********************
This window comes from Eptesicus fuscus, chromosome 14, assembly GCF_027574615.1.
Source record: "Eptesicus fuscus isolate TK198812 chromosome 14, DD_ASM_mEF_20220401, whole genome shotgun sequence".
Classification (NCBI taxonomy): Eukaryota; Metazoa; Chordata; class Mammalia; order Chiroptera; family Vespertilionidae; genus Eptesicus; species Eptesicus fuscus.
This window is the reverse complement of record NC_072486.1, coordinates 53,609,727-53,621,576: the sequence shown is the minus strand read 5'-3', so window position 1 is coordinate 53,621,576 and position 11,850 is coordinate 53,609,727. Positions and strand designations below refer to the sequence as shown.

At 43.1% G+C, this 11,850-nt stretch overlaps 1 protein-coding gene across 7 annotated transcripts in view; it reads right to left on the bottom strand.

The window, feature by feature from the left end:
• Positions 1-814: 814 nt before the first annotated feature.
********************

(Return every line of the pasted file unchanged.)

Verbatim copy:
This window comes from Eptesicus fuscus, chromosome 14, assembly GCF_027574615.1.
Source record: "Eptesicus fuscus isolate TK198812 chromosome 14, DD_ASM_mEF_20220401, whole genome shotgun sequence".
Classification (NCBI taxonomy): Eukaryota; Metazoa; Chordata; class Mammalia; order Chiroptera; family Vespertilionidae; genus Eptesicus; species Eptesicus fuscus.
This window is the reverse complement of record NC_072486.1, coordinates 53,609,727-53,621,576: the sequence shown is the minus strand read 5'-3', so window position 1 is coordinate 53,621,576 and position 11,850 is coordinate 53,609,727. Positions and strand designations below refer to the sequence as shown.

At 43.1% G+C, this 11,850-nt stretch overlaps 1 protein-coding gene across 7 annotated transcripts in view; it reads right to left on the bottom strand.

The window, feature by feature from the left end:
• Positions 1-814: 814 nt before the first annotated feature.